Tinsley Keefe and the Art of Lying as a Private Investigator

Tinsley Keefe and the Art of Lying as a Private Investigator We live in a society where lying is extremely frowned upon, and rightfully so. Lying can cause a variety of different disasters. Lying can even ruin marriages and destroy friendships. Lying can tear apart families. I could go on and on about the negative impact that lies can cause. On the other hand, lying is also a skill that some professions require. In fact, Oklahoma City private investigator, Tinsley Keefe, cannot remember the last case she had where lying was not a strategy in play.

As a private investigator, lying is used frequently because lying is necessary. This is why it is extremely important to master the art of lying before exploring any “bigger” private detective cases. If you cannot lie on the spot – if you cannot lie under pressure – then you will not survive in the big leagues. It took Tinsley Keefe years of practicing during her private investigator career in Oklahoma before she was able to lie as skillfully as she does now. And since then, her skill has only improved.

Unfortunately, that is not the case for all private detectives out there; whether it is Oklahoma or any other state in the US. In fact, one of the biggest reasons a private detective will fall flat and fail is because their cover is blown by their ignorance. Due to this, the biggest piece of advice that Tinsley Keefe shares with aspiring private detectives is that practice makes perfect.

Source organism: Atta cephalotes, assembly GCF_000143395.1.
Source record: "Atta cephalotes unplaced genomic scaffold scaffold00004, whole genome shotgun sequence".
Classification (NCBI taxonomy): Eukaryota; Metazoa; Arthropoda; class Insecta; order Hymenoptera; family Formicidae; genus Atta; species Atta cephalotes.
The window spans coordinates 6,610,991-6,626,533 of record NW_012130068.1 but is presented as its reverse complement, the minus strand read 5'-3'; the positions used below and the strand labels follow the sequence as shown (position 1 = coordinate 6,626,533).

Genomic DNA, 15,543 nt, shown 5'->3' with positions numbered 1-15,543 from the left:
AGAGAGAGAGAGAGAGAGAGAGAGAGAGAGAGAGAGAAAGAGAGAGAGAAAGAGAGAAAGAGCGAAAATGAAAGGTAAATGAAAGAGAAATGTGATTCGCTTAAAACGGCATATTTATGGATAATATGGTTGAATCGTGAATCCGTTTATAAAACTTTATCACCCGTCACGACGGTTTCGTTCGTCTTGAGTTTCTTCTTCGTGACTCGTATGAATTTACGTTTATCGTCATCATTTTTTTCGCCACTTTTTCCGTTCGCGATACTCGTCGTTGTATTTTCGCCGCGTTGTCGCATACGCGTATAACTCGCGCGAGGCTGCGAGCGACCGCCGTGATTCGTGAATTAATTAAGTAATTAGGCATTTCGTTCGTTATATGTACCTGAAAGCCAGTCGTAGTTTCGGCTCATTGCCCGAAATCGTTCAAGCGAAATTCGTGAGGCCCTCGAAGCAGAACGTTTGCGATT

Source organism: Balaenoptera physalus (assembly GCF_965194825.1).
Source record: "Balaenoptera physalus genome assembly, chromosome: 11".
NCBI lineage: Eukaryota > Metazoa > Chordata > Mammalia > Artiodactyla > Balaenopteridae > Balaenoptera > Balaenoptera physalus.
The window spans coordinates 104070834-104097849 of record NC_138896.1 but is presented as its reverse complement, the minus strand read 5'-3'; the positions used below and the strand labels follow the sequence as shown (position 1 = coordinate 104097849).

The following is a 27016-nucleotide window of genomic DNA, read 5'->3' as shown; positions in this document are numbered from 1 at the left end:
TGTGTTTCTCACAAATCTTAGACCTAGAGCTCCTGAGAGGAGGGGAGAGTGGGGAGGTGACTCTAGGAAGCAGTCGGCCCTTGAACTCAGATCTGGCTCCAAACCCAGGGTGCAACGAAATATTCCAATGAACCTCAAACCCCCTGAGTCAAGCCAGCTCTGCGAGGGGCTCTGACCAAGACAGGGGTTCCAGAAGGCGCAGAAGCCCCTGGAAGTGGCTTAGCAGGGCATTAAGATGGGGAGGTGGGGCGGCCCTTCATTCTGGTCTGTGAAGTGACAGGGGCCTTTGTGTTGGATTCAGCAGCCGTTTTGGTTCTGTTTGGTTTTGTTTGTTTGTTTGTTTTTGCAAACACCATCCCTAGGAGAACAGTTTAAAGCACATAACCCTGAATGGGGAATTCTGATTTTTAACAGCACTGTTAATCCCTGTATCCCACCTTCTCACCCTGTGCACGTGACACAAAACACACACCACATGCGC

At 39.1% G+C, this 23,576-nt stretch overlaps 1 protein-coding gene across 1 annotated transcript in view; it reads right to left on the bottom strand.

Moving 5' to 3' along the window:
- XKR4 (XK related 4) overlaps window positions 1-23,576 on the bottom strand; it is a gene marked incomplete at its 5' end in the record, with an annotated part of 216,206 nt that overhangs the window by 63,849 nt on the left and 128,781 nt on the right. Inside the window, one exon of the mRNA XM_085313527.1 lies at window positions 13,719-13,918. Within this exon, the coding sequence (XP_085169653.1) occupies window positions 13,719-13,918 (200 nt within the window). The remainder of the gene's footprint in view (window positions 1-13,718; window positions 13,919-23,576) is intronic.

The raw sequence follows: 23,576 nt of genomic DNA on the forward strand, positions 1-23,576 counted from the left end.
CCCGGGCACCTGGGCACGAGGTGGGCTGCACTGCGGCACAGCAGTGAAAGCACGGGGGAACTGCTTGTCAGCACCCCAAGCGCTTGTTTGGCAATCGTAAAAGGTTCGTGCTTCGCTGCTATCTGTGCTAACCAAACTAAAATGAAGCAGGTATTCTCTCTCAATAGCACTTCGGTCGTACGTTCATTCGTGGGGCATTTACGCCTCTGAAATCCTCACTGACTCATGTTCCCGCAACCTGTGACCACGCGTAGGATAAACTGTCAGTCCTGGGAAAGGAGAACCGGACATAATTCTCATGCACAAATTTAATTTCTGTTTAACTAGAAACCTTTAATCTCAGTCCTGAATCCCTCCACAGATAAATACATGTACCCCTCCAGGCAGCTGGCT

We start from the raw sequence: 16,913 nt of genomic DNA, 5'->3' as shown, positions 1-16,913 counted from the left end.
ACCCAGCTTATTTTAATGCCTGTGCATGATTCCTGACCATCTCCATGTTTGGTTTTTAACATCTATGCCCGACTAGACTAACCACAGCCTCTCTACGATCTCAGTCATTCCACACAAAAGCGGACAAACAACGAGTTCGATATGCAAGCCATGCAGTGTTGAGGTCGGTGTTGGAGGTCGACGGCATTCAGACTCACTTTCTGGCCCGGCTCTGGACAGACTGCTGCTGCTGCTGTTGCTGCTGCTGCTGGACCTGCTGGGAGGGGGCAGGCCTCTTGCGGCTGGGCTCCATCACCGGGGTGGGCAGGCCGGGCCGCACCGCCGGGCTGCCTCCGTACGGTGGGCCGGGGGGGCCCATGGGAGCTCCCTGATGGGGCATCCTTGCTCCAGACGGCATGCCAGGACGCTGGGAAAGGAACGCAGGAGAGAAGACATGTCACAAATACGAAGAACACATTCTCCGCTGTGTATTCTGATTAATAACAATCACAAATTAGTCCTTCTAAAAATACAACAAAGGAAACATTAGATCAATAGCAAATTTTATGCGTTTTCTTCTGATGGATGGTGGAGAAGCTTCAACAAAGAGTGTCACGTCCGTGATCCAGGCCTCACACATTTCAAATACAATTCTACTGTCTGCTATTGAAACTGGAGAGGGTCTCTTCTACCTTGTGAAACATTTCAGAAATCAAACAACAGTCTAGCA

Do not be mistaken: practicing the art of lying does not have to be malicious. Have you ever heard of the game two truths and a lie? That game is only one of dozens that can be used to strengthen your game of deception. In fact, most criminology courses will teach variations of lying and interrogation games. For example, a popular scenario is creating a background for a student and having another student interrogate them and decide if they are guilty or innocent.

In order to get the most out of your lying lessons, use a variety of different people that are aware of your objective. After doing a few rounds of a lying game with a trusted friend or family member, you can discuss with them the main things that gave you away – or the things you can improve on. One of the biggest things that Tinsley focuses on while operating as a private investigator in OKC is lying tactics. The best way to learn how to lie is to learn how to spot a lie.

People often give themselves away when they are lying. Some people will get a nervous eye-twitch, while others might wring their hands or play with their hair. Every human is different in their go-to mechanisms for nervous situations, but the general action is the same. Many guilty parties will exhibit some form of movement when they are lying. Other times, the tone of their voice will give it away too. Eye contact is also another huge giveaway – too much of it or too little of it.

In the end, if you practice the art of deception enough . . . you will have no choice but to master it.